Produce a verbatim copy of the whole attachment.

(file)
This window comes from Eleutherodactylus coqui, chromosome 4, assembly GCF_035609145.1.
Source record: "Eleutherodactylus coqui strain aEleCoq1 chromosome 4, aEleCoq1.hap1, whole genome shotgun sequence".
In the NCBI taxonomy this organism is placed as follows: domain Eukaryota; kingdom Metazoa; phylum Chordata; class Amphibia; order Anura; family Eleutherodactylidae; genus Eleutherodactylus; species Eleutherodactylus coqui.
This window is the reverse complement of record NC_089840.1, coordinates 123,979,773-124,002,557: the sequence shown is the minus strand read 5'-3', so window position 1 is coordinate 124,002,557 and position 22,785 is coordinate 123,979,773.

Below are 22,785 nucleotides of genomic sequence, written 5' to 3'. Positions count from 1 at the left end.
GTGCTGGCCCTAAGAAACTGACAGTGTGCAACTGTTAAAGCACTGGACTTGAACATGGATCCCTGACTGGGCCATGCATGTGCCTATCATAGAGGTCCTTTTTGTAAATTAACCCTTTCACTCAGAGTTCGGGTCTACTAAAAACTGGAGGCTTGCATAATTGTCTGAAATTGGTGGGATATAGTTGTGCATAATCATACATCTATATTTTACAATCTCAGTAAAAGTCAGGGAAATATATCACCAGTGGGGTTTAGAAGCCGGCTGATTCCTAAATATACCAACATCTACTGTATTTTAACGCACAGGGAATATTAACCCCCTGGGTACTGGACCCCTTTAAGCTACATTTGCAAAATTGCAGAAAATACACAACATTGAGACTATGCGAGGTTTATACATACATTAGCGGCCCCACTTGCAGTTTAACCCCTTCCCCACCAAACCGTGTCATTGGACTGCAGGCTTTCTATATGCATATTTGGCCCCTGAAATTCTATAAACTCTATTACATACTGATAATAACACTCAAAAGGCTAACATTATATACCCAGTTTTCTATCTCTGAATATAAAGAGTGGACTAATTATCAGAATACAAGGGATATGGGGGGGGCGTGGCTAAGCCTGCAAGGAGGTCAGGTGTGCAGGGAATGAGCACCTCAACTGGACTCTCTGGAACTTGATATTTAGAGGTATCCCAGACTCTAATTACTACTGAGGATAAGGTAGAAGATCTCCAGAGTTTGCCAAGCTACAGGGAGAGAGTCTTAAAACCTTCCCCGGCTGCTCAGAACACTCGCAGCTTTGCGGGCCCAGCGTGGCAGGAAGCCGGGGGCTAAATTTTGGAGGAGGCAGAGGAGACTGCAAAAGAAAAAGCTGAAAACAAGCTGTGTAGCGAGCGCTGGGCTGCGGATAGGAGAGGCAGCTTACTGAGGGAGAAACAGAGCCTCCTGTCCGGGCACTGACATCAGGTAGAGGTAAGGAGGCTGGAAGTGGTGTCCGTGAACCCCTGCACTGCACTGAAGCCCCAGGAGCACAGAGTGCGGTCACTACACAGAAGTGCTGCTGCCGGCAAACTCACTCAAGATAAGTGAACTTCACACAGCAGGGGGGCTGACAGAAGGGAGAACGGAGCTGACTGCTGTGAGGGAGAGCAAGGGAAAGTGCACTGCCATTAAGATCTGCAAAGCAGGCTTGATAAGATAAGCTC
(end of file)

This window comes from Eleutherodactylus coqui, chromosome 4, assembly GCF_035609145.1.
Source record: "Eleutherodactylus coqui strain aEleCoq1 chromosome 4, aEleCoq1.hap1, whole genome shotgun sequence".
In the NCBI taxonomy this organism is placed as follows: domain Eukaryota; kingdom Metazoa; phylum Chordata; class Amphibia; order Anura; family Eleutherodactylidae; genus Eleutherodactylus; species Eleutherodactylus coqui.
This window is the reverse complement of record NC_089840.1, coordinates 123,979,773-124,002,557: the sequence shown is the minus strand read 5'-3', so window position 1 is coordinate 124,002,557 and position 22,785 is coordinate 123,979,773.

Below are 22,785 nucleotides of genomic sequence, written 5' to 3'. Positions count from 1 at the left end.
GTGCTGGCCCTAAGAAACTGACAGTGTGCAACTGTTAAAGCACTGGACTTGAACATGGATCCCTGACTGGGCCATGCATGTGCCTATCATAGAGGTCCTTTTTGTAAATTAACCCTTTCACTCAGAGTTCGGGTCTACTAAAAACTGGAGGCTTGCATAATTGTCTGAAATTGGTGGGATATAGTTGTGCATAATCATACATCTATATTTTACAATCTCAGTAAAAGTCAGGGAAATATATCACCAGTGGGGTTTAGAAGCCGGCTGATTCCTAAATATACCAACATCTACTGTATTTTAACGCACAGGGAATATTAACCCCCTGGGTACTGGACCCCTTTAAGCTACATTTGCAAAATTGCAGAAAATACACAACATTGAGACTATGCGAGGTTTATACATACATTAGCGGCCCCACTTGCAGTTTAACCCCTTCCCCACCAAACCGTGTCATTGGACTGCAGGCTTTCTATATGCATATTTGGCCCCTGAAATTCTATAAACTCTATTACATACTGATAATAACACTCAAAAGGCTAACATTATATACCCAGTTTTCTATCTCTGAATATAAAGAGTGGACTAATTATCAGAATACAAGGGATATGGGGGGGGCGTGGCTAAGCCTGCAAGGAGGTCAGGTGTGCAGGGAATGAGCACCTCAACTGGACTCTCTGGAACTTGATATTTAGAGGTATCCCAGACTCTAATTACTACTGAGGATAAGGTAGAAGATCTCCAGAGTTTGCCAAGCTACAGGGAGAGAGTCTTAAAACCTTCCCCGGCTGCTCAGAACACTCGCAGCTTTGCGGGCCCAGCGTGGCAGGAAGCCGGGGGCTAAATTTTGGAGGAGGCAGAGGAGACTGCAAAAGAAAAAGCTGAAAACAAGCTGTGTAGCGAGCGCTGGGCTGCGGATAGGAGAGGCAGCTTACTGAGGGAGAAACAGAGCCTCCTGTCCGGGCACTGACATCAGGTAGAGGTAAGGAGGCTGGAAGTGGTGTCCGTGAACCCCTGCACTGCACTGAAGCCCCAGGAGCACAGAGTGCGGTCACTACACAGAAGTGCTGCTGCCGGCAAACTCACTCAAGATAAGTGAACTTCACACAGCAGGGGGGCTGACAGAAGGGAGAACGGAGCTGACTGCTGTGAGGGAGAGCAAGGGAAAGTGCACTGCCATTAAGATCTGCAAAGCAGGCTTGATAAGATAAGCTC